“THERE IS NO east or west. It is a globe.” I don’t know if this is an original quote. But there is a moment in Morgan Neville’s documentary The Music of Strangers, which tells the story of the band Silk Road Ensemble, when a musician uses this expression to articulate the idea behind the band and its music. The Silk Road Ensemble—made up of artists from such diverse traditions and genres and parts of the world that it was once referred to as the Manhattan Project of music where nobody knew what was going to come out of it—was founded by the legendary Chinese-American cellist Yo-Yo Ma. Since 2001, it has brought out several exceptional albums.
Each of its albums has been about what happens when strangers meet. Where does each one of us fit into the world. About—as the band likes to describe itself—departure and explorations and new encounters. But as much as we may journey forth, making distinctions like the East and West are mere geographic terms of little real value. As flat as the world may appear, the emotion of root and home has perhaps never been more palpable.
The Silk Road Ensemble’s latest album Sing Me Home, which won a Grammy Award for Best World Music Album a few days ago, is about the memory of home. Every piece in the album invites listeners to explore the music of home through the individual experiences of its members. There are traditional and original songs made afresh with new twists in compositions. There are Iranian string instruments, Japanese flutes, Chinese pipas, Irish fiddlers, cellos and jazz guitars. And amongst them is the heady percussive rhythm of Sandeep Das’ wondrous tabla.
With the Sing Me Home win, Das is now one of few Indian musicians who have won a Grammy Award. Some other Indian classical maestros who have been awarded in the past include Pandit Ravi Shankar, Zakir Hussain and Vishwa Mohan Bhatt. Apart from Das’ win, a Hyderabad-born percussionist, Abhiman Kaushal, was part of an album White Sun II that won an award in the New Age Music category.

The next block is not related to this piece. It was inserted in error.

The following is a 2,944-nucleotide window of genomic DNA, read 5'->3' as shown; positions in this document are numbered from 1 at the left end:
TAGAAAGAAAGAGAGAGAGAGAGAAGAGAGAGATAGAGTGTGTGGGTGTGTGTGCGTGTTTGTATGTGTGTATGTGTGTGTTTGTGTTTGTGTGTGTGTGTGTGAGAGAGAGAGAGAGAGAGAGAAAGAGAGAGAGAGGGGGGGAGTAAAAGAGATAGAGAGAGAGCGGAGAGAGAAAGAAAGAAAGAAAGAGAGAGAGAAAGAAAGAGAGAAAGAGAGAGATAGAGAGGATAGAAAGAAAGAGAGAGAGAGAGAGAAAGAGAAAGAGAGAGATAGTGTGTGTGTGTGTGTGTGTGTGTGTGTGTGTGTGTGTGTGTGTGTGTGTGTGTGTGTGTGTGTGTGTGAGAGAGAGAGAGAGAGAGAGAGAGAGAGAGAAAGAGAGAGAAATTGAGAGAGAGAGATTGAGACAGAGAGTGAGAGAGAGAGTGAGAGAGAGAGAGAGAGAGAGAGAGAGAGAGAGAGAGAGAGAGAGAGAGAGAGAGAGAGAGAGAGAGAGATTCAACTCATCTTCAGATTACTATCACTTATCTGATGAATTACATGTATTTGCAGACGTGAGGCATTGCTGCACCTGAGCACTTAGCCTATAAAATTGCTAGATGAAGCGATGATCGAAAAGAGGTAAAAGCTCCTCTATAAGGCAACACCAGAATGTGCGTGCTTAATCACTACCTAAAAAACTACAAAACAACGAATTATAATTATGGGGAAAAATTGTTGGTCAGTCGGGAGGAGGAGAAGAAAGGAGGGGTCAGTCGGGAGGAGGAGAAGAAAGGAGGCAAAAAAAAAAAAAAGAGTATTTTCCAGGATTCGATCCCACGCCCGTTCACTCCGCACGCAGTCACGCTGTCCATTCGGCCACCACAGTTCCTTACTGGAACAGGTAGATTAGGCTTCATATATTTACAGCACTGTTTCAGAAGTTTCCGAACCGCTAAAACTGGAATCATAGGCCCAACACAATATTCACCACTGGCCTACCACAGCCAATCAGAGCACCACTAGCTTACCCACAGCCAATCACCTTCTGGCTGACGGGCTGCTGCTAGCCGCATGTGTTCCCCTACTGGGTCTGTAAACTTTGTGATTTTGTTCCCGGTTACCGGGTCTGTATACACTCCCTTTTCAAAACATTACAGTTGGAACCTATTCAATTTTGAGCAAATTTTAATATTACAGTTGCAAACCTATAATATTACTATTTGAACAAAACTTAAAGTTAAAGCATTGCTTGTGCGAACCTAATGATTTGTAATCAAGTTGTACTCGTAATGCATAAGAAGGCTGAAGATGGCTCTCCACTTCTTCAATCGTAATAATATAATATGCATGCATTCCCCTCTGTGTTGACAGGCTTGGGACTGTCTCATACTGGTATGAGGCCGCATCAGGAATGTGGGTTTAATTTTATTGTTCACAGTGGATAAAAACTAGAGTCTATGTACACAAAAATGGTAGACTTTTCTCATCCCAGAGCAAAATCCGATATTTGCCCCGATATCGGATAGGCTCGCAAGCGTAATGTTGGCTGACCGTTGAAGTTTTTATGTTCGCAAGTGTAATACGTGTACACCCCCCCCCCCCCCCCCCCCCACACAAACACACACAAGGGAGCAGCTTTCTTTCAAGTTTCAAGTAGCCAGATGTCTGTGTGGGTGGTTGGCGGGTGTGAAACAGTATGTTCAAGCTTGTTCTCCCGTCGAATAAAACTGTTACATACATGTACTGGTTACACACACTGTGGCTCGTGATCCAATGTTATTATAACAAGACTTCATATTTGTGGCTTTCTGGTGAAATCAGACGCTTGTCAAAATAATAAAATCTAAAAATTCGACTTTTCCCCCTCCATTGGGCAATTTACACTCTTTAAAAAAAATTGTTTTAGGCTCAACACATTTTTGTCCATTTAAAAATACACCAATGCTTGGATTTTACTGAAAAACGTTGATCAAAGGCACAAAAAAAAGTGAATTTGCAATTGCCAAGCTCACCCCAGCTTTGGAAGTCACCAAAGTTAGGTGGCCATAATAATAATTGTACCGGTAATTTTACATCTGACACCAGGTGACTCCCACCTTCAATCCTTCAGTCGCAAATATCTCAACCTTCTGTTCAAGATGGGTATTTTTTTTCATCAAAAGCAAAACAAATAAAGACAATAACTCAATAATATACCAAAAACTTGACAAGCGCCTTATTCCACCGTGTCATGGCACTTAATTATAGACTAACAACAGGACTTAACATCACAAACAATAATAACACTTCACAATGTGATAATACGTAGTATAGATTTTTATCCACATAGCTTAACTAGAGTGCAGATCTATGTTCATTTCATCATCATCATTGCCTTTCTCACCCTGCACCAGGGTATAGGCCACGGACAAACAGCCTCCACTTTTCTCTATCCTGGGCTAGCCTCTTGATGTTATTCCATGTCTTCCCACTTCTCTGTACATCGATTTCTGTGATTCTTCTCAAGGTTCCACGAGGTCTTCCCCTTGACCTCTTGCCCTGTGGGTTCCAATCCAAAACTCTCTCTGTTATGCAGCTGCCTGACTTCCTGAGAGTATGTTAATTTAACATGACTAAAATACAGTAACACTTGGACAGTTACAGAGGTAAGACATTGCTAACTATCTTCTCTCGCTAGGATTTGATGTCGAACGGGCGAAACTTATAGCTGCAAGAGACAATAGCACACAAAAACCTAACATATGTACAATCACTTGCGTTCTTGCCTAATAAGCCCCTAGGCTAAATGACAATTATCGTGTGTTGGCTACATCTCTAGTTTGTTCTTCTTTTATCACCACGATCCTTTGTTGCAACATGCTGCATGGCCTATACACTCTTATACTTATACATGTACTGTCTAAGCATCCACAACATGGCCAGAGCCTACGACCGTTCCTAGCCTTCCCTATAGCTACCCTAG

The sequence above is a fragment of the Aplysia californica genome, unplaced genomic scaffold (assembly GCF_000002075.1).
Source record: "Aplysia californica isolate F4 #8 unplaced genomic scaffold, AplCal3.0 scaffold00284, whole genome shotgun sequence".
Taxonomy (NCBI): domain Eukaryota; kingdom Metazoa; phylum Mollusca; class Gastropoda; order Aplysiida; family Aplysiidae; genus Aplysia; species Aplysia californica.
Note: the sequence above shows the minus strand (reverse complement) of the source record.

The preoccupation of the Silk Road Ensemble and its music is perhaps most well encapsulated in the story of its Indian tabla player. The 46-year- old Das, who now lives in the US and travels the world working on well-received experimental and collaborative projects, started off as a child prodigy in Patna. He would learn the tabla from local teachers in the city. And during weekends, by the time he turned nine years old, he would travel by train from Patna to Varanasi so he could learn from a well-known guru, Kishan Maharaj, of the Benaras Gharana. Once he was through with school, his father, a post office employee, took a transfer to Varanasi and moved his family there, so that Das could study the tabla more dedicatedly under his guru. “Sandeep was so impressive that [the] late Pandit Kishan Maharaj tied him a ganda [thread] when he was just 13,” Raj Kumar Nahar, a tabla player and childhood friend of Das told the Telegraph. A ganda is tied by a guru when he is convinced that his student has reached a level of excellence. By the age of 15, he had made his stage debut with the sitar maestro Pandit Ravi Shankar. Das now travels the world working with well-known musicians in various collaborative projects. Apart from his work with the Silk Road Ensemble, he has also performed with the New York Philharmonic and the Boston Modern Orchestra Project.
After he won the Grammy, he expressed the pride he felt as an Indian musician, but also offered a lament. He told the Times of India, “I am very proud of who I am and where I come from, be it culturally or musically. I wish there was more acknowledgment from my own country for the music that is deep- rooted and in our blood over glitz and glamour… It is not a complaint, but merely a wish. I hope there is more awareness about traditional music.”